February 27 – The Ropes and Wheels That Carry Us

“Beauty is Truth, Truth Beauty – that is all you know on earth and all you need to know.” John Keats

These are the famous last lines of “Ode on a Grecian Urn” uttered by the young English poet dying of tuberculosis at the age of twenty-four.  The poem is an understandable complaint by a tender being against the harshness of life. But suddenly, by voicing his pain of living, the young poet comes upon a profound realization.

When Keats says, “Beauty is Truth, Truth Beauty,” we are forced to ask: Are they the same? Deeply, I think not. Rather, like X and Y chromosomes, they make up the fundamental elements of life that no one can do without.  They are the yin and yang of existence – one cleanses the wound, while the other heals the wound.

This is “all you need to know.”  Beauty, wherever we find it, is the salve that keeps us vital and fresh. But Truth, in its uncompromised and naked story, no matter how harsh, has a Beauty all its own that is cleansing. This is why we must remember the Holocaust and other atrocities exactly as they are. This is why it is essential to bear honest witness to our own naked stories.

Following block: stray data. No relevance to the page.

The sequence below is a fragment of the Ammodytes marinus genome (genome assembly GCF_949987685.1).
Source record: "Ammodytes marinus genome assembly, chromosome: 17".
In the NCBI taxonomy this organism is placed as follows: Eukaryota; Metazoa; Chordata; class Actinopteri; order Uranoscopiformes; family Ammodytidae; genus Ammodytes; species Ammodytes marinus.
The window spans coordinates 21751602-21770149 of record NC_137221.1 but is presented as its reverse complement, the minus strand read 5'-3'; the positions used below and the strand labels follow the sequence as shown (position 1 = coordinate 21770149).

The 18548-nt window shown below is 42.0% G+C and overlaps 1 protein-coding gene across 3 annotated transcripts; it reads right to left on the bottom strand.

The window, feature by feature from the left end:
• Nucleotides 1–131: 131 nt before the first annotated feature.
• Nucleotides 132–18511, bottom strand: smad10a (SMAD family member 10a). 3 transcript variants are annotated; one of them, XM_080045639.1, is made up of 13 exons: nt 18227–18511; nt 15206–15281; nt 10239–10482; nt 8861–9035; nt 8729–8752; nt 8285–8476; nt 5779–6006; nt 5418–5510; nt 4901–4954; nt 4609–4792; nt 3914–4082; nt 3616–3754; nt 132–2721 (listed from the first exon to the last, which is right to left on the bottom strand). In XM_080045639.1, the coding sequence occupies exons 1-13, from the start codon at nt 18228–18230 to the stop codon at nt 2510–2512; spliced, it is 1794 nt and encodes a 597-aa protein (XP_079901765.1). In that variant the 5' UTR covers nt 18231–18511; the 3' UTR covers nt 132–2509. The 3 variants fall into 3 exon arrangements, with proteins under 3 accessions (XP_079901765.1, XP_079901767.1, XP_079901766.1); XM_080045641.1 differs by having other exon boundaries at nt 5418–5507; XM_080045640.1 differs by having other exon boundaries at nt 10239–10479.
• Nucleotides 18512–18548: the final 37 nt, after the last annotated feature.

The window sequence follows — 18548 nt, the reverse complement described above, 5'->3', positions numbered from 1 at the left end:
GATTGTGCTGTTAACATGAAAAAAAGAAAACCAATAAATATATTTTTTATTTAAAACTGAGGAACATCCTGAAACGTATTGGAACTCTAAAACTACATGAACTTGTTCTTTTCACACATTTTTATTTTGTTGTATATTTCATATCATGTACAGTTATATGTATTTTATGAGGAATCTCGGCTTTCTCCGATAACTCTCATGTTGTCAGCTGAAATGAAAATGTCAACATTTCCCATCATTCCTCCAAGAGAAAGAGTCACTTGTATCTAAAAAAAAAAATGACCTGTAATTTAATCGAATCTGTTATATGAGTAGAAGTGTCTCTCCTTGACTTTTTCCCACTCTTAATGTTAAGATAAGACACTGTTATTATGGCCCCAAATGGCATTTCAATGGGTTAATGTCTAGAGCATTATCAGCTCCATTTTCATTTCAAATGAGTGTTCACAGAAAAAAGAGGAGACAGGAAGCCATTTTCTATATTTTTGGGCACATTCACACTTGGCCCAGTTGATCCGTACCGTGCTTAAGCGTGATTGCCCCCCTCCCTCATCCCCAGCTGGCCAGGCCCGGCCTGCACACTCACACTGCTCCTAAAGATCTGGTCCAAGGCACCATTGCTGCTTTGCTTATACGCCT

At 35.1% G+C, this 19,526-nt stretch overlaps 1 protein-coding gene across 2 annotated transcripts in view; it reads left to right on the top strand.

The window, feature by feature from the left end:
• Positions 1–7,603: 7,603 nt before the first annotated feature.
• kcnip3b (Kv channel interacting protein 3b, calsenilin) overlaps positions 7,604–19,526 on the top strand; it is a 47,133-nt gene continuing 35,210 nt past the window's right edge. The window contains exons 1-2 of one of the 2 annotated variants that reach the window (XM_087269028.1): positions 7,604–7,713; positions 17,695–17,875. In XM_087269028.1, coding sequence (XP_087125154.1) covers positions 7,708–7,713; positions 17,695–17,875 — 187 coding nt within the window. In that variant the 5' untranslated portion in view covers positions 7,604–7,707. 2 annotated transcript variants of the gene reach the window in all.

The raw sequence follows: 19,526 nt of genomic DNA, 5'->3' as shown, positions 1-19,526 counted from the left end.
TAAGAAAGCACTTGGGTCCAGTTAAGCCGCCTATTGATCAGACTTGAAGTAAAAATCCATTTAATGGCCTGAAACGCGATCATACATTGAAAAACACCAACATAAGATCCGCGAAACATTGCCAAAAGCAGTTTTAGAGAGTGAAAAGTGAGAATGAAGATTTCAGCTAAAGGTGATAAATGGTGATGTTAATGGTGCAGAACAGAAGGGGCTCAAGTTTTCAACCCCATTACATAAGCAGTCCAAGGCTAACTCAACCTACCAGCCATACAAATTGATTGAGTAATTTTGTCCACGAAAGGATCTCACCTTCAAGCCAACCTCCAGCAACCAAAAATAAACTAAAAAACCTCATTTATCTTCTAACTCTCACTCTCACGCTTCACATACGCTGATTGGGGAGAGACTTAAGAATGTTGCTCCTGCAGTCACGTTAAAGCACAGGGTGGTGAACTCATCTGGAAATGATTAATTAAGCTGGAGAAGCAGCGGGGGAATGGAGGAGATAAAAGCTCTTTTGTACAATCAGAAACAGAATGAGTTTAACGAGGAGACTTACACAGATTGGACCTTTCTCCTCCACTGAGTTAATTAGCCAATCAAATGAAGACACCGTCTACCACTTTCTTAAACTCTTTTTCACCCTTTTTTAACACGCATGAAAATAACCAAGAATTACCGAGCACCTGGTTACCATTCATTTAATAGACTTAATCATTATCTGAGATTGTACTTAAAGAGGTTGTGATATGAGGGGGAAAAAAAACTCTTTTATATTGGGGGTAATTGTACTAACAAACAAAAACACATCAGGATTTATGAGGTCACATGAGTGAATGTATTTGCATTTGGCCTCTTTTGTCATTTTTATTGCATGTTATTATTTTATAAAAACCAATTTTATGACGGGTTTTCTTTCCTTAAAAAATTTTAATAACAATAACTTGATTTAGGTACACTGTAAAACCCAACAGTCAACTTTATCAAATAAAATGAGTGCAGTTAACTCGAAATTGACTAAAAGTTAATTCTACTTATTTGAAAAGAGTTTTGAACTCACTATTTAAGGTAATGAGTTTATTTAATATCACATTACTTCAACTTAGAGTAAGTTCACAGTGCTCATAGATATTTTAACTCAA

Still, as wise as the message he came upon is, there is an equal lesson in how young Keats came upon it. For only by voicing our tender pains can we find our way to the deeper Beauties and Truths that like ropes and wheels can carry us.

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